Eugenol Nanoencapsulated by Sodium Caseinate: Physical,
Antimicrobial, and Biophysical Properties
Received: 6 November 2017 / Accepted: 7 December 2017 / Published online: 14 December 2017
Springer Science+Business Media, LLC, part of Springer Nature 2017
To improve the application of essential oils as natural antimicrobial preservatives, the objective of the present study was to
determine physical, antimicrobial, and biophysical properties of eugenol after nanoencapsulation by sodium caseinate (NaCas).
Emulsions were prepared by mixing eugenol in 20.0 mg/mL NaCas solution at an overall eugenol content of 5.0–137.9 mg/mL
using shear homogenization. Stable emulsions were observed up to 38.5 mg/mL eugenol, which had droplet diameters of smaller
than 125 nm at pH 5–9 after ambient storage for up to 30 days. The encapsulated eugenol had similar minimal inhibitory and
minimal bactericidal concentrations as free eugenol against Escherichia coli O157:H7 ATCC 43895, Listeria monocytogenes
Scott A, and Salmonella Enteritidis but showed better inhibition of E. coli O157:H7 than free eugenol during incubation at 37 °C
for 48 h. After 20 min interaction at 21 °C, bacteria treated with encapsulated eugenol had a greater reduction of intracellular ATP
and a greater increase of extracellular ATP than free eugenol, suggesting the enhanced permeation of eugenol after
nanoencapsulation. However, such overall trend was not observed when examining bacterial morphology and uptake of crystal
violet, suggesting the possible membrane adaptation. Findings from this study showed the feasibility of preparing nanoemulsions
with high loading of eugenol using NaCas.
Essential oils (EOs) are secondary metabolites of plants .
Many EOs and their components have excellent antimicro-
bial activities and can potentially be used as natural preser-
vatives to meet the increasing consumer demand for clean
labels . However, poor solubility and high volatility of
EOs limit their application in aqueous foods and beverages.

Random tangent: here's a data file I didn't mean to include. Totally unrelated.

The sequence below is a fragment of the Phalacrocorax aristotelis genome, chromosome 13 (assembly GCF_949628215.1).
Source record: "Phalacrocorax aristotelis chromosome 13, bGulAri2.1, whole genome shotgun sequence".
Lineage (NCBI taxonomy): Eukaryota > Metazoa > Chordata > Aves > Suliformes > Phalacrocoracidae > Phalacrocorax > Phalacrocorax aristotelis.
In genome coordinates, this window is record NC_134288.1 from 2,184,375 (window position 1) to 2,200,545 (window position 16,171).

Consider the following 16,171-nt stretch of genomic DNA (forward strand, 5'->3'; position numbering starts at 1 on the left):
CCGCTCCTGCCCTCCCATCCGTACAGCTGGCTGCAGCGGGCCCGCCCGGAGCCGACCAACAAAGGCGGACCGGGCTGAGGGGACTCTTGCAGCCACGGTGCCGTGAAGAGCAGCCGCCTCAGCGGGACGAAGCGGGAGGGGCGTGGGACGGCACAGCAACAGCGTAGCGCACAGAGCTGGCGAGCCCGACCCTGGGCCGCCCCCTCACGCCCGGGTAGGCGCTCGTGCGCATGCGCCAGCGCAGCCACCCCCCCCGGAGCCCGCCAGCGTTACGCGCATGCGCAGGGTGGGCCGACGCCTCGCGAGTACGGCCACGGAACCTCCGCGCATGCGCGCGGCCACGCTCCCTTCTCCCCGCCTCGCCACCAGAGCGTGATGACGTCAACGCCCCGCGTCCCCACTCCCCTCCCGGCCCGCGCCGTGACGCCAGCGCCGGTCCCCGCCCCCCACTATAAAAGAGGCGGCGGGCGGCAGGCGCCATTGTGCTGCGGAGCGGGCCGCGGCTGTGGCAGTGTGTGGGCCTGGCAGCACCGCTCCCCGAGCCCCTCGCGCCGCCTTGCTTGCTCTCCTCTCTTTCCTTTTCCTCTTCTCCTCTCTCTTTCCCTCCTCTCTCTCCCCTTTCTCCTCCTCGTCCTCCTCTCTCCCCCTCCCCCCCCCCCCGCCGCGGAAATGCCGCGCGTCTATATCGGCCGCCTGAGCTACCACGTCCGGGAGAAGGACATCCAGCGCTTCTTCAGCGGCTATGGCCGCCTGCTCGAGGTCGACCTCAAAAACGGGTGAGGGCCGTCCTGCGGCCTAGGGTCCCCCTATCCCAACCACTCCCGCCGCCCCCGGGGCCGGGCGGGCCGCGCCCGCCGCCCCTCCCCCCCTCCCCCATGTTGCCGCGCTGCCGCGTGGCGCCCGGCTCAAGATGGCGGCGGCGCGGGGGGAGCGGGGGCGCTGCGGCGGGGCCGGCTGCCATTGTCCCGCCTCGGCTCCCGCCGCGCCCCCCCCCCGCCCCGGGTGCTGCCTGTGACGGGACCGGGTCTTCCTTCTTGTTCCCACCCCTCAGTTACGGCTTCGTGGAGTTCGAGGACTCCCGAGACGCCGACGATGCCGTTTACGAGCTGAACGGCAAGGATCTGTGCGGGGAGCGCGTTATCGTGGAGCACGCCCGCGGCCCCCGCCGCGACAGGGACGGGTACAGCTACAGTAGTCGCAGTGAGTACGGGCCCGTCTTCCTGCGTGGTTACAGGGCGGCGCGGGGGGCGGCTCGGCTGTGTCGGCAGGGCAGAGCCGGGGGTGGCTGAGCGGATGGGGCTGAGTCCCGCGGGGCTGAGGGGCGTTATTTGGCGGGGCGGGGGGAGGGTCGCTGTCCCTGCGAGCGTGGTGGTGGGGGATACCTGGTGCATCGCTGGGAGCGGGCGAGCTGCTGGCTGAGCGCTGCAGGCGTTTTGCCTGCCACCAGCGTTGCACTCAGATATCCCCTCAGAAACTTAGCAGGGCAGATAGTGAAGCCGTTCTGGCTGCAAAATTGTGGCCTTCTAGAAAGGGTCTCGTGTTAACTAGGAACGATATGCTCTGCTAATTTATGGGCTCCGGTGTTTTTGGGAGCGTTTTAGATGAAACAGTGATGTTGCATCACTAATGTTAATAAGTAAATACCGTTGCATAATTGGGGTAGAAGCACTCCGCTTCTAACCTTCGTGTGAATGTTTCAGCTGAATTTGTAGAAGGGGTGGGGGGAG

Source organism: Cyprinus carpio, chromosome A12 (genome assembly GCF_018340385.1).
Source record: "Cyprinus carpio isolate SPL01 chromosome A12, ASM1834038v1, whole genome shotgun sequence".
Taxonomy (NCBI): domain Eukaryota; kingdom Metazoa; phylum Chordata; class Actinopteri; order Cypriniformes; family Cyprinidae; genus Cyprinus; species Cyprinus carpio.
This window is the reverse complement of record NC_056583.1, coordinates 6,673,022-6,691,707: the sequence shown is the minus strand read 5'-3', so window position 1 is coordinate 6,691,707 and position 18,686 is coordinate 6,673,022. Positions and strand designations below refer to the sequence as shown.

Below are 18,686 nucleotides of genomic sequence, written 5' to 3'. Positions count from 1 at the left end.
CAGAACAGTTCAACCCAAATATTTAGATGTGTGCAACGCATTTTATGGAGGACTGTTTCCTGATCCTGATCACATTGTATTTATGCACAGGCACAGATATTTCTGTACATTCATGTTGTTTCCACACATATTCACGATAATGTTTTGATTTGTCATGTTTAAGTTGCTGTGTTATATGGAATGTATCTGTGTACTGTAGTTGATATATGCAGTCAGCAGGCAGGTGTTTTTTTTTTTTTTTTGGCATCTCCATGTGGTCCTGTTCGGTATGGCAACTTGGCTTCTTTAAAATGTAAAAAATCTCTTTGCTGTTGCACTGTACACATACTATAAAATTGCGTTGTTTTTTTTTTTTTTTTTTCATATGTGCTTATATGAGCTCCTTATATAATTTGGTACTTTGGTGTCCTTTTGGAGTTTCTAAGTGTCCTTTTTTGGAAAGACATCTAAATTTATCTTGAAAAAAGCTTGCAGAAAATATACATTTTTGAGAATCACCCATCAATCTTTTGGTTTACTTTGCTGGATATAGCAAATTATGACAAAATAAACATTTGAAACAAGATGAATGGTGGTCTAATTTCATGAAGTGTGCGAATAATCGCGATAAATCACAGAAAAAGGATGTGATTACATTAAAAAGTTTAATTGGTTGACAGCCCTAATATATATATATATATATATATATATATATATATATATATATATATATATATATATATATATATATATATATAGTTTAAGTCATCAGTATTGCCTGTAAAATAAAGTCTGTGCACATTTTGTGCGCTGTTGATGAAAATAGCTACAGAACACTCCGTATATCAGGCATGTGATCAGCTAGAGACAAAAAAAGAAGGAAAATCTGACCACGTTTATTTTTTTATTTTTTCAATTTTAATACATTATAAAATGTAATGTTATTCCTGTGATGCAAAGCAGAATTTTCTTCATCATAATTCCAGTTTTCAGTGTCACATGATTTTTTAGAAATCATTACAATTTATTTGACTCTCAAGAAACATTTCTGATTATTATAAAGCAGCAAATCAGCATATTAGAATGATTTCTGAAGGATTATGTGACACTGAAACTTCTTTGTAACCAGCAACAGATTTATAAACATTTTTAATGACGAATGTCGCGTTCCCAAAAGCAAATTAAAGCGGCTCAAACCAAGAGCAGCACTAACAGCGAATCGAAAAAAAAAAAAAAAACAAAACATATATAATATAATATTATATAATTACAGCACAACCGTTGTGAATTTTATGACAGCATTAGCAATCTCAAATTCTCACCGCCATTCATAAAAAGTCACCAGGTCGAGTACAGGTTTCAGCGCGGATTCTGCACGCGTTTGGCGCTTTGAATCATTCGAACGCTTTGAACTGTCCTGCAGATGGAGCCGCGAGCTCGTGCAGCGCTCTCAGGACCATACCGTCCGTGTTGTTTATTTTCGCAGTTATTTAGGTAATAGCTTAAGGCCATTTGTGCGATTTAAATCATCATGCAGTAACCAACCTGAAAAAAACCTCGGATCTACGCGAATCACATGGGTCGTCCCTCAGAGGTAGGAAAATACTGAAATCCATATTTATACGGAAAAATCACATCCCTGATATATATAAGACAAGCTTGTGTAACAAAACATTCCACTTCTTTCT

This has led to studies of delivery systems to improve their
applicability in food matrices. Emulsions , food biopoly-
mer particles [3, 4], and liposomes  are several groups of
colloidal systems studied to encapsulate EOs. In addition to
improving the dispersibility of EOs [6, 7], some studies
have reported the improved antimicrobial activity of EOs
after encapsulation . Conversely, other studies have
shown negative effects on antimicrobial activity after en-
capsulating EOs, which would nullify their practical appli-
cations [2, 8, 9]. Therefore, materials used to deliver EOs
are to be carefully studied.
For food applications, delivery systems should ideally be
fabricated from generally-recognized-as-safe (GRAS) ingre-
dients. To prepare emulsions, dairy proteins are extensively
studied as natural emulsifiers due to their abundance, low cost,
and amphiphilic properties. Sodium caseinate (NaCas) is a
commercially available ingredient that can be used to prepare
emulsions due to its excellent surface activity. The self-
assembly properties of caseins have been used to
nanoencapsulate hydrophobic molecules such as bixin and
curcumin [10, 11]. NaCas has been used to encapsulate EO
components with and without other ingredients such as zein
and lecithin [12–14]. Thymol nanoemulsified by NaCas
showed a significant improvement of anti-listerial activity in
milk with different fat contents when compared to free thymol
. However, much is unknown about the biophysical prop-
erties of EO components after nanoencapsulation.
Electronic supplementary material The online version of this article
(https://doi.org/10.1007/s11483-017-9509-0) contains supplementary
material, which is available to authorized users.
* Qixin Zhong
Department of Food Science, University of Tennessee, 2510 River
Drive, Knoxville, TN 37996, USA
Department of Food Science and Technology, University of
Nebraska-Lincoln, Lincoln, NE, USA
Food Biophysics (2018) 13:37–48